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Quality Assurance in Hematology Dr.Mohamed Iqbal Musani, MD. Introduction. QA is the sum of all those activities in which the laboratory is engaged to ensure that information generated by laboratory is correct.

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introduction
Introduction
  • QA is the sum of all those activities in which the laboratory is engaged to ensure that information generated by laboratory is correct.
  • QA includes all aspects of laboratory activities that affects the results produced, from the choice of methods, to the education of personnel, to the handling of specimens and reporting results.
  • The real purpose of QA activities is to determine how correct or incorrect the results emanating from the lab are, and to allow those managing the lab to determine whether or not the lab is fulfilling its functions satisfactorily.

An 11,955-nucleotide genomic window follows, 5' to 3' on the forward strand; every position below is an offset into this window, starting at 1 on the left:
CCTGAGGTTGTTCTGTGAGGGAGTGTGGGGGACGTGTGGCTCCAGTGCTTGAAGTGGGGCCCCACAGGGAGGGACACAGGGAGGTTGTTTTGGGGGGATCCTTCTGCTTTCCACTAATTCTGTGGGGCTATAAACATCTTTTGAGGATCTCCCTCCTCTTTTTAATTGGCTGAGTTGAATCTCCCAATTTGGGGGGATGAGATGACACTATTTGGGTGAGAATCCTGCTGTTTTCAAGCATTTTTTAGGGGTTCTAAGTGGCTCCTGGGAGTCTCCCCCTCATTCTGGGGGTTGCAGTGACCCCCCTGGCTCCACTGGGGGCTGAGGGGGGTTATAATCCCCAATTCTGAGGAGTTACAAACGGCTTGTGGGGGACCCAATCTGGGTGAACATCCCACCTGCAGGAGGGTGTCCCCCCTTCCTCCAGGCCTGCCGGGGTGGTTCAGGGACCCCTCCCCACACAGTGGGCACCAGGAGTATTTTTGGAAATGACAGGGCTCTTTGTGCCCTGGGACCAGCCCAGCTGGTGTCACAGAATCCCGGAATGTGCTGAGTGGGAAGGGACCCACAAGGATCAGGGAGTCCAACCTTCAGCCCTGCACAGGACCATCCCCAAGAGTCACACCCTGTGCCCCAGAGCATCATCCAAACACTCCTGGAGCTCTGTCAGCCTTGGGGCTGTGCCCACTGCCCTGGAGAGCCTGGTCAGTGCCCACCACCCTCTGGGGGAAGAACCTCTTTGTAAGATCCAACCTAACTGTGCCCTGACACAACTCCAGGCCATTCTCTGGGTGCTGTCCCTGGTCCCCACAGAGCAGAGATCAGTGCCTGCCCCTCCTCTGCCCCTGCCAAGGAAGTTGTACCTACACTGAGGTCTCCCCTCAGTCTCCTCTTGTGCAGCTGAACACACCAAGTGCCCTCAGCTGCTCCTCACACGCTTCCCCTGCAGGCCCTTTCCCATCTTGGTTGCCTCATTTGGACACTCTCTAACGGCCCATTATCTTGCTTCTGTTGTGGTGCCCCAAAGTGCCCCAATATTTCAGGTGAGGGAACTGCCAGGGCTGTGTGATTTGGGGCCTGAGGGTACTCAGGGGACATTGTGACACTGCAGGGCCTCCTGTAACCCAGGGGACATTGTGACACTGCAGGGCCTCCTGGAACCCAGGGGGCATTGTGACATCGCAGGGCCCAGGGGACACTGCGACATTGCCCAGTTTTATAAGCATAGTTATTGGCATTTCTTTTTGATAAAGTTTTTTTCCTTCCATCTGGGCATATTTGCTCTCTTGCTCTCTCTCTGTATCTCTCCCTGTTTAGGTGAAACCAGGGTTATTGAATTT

introduction cont
Introduction – cont’
  • 3 major activities of QA :

1 ) Preventive – those activities that are done prior to the examination of the specimen or sample and that are intended to establish systems conducive to accuracy testing ( eg : preventive maintenance and calibration of instruments, testing of media, orientation and training of personnel )

introduction cont4
Introduction – cont’

2 ) Assessment – those activities that are done during testing to determine whether the test systems are performing correctly ( eg : the use of standard and controls, maintenance of control charts )